c) Core-editor lead – this was discussed at the core editor meeting earlier today, no resolution as yet. Opportunity for volunteer.

No core editor lead for 5.9.1 as of yet:

  • WordPress 5.9.1 has a tentative release date on February 16th, 2022
  • We’re looking for release leads for Editor and Core

Volunteer needed:

  • at least someone to handle Gutenberg PRs merge
  • an experienced Gutenberg developer, someone with access to and experience of publishing Gutenberg packages
  • a specific volunteer from #core-editor at least for 5.9.1. The next point releases may be less focused on the editor 
  • could be someone who has the ability to publish package updates
  • need someone deeply involved in the editor side to help wrangle Gutenberg tickets for 5.9.1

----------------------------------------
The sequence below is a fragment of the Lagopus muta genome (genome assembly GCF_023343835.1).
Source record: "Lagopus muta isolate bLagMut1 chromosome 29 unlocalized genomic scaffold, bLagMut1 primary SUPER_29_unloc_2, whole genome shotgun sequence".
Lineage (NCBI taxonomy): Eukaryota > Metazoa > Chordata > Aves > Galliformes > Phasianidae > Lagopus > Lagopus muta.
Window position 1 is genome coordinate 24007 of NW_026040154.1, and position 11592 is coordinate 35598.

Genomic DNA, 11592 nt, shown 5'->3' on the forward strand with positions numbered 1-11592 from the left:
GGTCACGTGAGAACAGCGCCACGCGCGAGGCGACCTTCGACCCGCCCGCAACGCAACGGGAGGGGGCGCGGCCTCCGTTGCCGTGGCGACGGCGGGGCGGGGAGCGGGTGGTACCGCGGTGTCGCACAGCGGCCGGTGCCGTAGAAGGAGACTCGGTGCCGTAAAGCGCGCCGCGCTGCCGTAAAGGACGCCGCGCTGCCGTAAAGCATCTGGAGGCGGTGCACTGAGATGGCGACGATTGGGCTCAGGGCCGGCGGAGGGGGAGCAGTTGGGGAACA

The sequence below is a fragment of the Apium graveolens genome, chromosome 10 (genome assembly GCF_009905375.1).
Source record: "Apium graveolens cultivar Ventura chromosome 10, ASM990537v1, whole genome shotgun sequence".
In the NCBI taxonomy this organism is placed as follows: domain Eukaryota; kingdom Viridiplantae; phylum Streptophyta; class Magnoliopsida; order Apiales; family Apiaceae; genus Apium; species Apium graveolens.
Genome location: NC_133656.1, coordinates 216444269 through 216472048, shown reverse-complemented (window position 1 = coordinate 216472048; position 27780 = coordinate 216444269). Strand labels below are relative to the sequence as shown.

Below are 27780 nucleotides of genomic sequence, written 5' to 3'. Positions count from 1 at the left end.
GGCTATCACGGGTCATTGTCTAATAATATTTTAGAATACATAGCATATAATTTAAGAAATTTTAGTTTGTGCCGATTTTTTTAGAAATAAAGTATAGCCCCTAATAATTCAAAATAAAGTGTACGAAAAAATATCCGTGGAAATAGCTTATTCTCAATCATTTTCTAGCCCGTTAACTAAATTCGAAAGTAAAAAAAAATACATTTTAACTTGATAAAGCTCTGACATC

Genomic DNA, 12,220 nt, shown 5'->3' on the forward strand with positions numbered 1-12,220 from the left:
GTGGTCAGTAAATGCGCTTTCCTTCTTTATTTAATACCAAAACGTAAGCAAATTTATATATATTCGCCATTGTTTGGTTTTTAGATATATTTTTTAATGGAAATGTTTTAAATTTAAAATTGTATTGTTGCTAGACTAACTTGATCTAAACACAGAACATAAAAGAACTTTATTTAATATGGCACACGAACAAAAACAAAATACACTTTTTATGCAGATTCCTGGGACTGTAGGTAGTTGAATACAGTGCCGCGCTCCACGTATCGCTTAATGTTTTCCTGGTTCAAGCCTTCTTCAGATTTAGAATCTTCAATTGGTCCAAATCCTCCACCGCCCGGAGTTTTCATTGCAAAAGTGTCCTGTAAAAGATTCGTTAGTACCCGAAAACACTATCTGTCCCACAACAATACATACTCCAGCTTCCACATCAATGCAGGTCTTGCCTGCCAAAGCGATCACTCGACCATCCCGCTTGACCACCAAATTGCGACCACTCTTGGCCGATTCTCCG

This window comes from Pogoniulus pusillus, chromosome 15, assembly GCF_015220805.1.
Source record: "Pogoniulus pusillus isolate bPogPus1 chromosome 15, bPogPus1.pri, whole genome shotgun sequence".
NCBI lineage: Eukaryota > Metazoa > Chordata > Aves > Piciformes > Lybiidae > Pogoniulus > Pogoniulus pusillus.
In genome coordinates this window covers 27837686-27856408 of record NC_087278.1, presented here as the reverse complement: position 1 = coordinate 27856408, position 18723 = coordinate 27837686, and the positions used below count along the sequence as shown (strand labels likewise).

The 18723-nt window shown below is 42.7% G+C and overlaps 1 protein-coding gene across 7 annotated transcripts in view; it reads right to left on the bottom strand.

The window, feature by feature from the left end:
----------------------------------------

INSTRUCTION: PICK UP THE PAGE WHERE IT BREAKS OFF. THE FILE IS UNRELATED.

Things are moving forward on Gutenberg side (report link above).

d) @sergeybiryukovt: a new PR is available for bringing back the temp backups feature for plugins and themes that was reverted from 5.9 due to some VirtualBox edge cases that should now be addressed. More eyes on the PR are welcome: https://github.com/WordPress/wordpress-develop/pull/2225

e) Question relating to 5.9.1: is this going to be also a security and maintenance release or only maintenance?

@desrosj: Security fixes are never disclosed ahead of time, if there are any. When there are security fixes to include, the security team will work with other contributors on a need to know basis.

@audrasjb: this is not going to be added in the Make/Core RC announcmeent, but only on the final release announcement on .org/news. If we have any security fix in this release, the security bits will be added by security team members so that’s not something to care about for now.